So he claims that the Act is working as intended, to an extent. He  highlights what he thinks is holding the Act back.

Sadly, one of the major reasons has been the inexplicable tardiness of local authorities in implementing their local plans to regulate the sale of psychoactive substances. And some Mayors have shown an ignorance of the issues that borders on breathtaking stupidity.

The facts are these: as the Act was being developed various local authorities and Mayors pleaded with the government to give them local powers, similar to those they already have to regulate the sale of alcohol in their areas, to control the sale of psychoactive substances. Parliament listened to their pleas, and by a vote of 119 to 1 gave them the powers they were seeking.

But – and here is the rub – despite the grandstanding and tub-thumping of the Mayors (just before last year’s local elections significantly) nine months later only 5 of 71 Councils have implemented the local plans the Mayors said they needed so desperately. That delay is unacceptable. It is time for them to stop bleating, and start using the tools they implored Parliament to give them.

Drug use and abuse is a major problem but there are no simple solutions. Blanket bans don’t work, as ongoing problems with other drugs proves. Per capita New Zealand is one of the highest users of cannabis in the world.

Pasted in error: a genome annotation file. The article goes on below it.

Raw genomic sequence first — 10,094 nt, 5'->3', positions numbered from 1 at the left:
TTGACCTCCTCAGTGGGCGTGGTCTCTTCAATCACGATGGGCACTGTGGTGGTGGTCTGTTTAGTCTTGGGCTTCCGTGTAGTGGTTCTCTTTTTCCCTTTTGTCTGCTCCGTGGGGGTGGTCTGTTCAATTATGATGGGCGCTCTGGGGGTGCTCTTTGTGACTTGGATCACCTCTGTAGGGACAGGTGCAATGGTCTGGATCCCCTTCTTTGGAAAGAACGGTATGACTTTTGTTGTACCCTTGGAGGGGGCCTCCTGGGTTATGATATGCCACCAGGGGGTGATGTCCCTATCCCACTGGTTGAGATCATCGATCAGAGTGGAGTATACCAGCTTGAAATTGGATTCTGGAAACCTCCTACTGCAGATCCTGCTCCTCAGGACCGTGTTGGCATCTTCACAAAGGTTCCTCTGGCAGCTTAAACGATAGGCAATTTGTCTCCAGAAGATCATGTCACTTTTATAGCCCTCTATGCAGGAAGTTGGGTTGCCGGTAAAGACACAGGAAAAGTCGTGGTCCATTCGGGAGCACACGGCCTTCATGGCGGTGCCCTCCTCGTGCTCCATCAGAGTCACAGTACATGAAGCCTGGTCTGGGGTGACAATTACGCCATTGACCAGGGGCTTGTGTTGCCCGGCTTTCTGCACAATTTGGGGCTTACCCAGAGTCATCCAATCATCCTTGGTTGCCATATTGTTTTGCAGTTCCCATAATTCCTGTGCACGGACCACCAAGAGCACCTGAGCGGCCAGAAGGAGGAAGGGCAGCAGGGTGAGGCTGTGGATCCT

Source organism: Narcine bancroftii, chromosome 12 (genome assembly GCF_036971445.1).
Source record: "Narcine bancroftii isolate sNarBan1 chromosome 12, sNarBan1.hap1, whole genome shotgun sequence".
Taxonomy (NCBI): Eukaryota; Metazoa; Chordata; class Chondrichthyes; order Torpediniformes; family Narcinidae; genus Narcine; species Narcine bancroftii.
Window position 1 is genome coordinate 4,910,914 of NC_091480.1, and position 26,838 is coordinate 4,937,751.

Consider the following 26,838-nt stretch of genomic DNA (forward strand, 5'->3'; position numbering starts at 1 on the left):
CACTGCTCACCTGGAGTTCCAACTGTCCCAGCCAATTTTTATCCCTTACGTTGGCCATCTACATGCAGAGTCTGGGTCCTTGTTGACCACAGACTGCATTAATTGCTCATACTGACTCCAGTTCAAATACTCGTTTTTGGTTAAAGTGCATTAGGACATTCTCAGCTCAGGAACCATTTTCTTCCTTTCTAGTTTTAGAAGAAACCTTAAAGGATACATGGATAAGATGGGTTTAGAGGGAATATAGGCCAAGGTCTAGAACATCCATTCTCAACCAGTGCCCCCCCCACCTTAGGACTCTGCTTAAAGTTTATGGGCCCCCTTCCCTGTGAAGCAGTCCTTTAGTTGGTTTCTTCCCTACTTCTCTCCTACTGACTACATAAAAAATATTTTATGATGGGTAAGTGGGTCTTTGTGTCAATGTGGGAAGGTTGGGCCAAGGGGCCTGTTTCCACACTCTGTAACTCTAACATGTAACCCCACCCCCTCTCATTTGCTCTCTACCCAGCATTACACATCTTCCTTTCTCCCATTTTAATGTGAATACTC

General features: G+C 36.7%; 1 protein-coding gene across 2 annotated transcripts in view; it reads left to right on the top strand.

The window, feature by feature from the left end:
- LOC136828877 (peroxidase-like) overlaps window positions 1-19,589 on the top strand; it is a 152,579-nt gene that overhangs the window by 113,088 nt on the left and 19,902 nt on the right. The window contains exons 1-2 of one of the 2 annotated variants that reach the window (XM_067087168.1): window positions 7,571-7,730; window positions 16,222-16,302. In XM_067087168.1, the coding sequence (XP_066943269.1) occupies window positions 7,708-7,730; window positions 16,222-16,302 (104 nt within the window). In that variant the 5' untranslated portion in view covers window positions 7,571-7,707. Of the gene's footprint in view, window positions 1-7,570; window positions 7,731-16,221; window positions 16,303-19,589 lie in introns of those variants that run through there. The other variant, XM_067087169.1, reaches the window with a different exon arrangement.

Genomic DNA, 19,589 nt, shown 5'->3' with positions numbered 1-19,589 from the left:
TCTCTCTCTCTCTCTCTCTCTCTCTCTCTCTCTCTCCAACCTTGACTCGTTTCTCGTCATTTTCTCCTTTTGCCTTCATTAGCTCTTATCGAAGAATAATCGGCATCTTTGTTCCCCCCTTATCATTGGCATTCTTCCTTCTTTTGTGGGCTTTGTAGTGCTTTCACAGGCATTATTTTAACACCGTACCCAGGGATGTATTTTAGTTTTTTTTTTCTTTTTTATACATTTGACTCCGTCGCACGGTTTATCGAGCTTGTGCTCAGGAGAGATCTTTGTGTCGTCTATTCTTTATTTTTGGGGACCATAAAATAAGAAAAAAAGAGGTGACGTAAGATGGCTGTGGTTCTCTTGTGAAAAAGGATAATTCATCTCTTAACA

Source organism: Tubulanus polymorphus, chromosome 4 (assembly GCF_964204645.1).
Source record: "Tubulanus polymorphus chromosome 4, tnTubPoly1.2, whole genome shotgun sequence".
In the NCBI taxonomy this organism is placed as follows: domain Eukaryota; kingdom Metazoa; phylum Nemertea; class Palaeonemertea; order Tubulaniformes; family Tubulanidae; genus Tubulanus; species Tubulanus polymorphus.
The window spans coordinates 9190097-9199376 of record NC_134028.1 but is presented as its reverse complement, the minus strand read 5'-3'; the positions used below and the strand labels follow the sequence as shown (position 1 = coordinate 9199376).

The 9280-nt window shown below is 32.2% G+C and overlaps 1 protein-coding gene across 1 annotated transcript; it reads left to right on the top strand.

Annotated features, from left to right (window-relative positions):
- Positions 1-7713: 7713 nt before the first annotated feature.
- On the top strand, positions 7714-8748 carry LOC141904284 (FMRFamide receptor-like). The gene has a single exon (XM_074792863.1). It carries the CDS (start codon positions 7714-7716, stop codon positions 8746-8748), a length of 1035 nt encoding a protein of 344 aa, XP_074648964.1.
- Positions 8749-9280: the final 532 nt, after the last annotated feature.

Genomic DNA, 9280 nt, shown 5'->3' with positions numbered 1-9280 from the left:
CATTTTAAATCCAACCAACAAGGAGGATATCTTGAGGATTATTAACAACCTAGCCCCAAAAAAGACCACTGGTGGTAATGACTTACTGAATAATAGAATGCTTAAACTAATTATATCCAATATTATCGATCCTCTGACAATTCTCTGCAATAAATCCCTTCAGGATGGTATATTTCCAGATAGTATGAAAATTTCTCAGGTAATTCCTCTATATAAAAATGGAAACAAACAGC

Attacking ministers who are trying to take practical steps to address legal high issues is not going to achieve anything except perhaps pander to uninformed voters.

NZ First firmly against foreign ownership

In a Q & A interview this morning Winston Peters confirmed that NZ First had a firm policy against foreign ownership.

Winston Peters says foreign ownership policy unchanged

Winston Peters has sent a strong signal that his party would stop foreigners buying property in New Zealand.

The New Zealand First leader says it has always been the party’s bottom line for NZ housing and farmland to be for New Zealand people. He said he would adopt the same view as China where foreigners cannot buy property but can lease it for 70 years.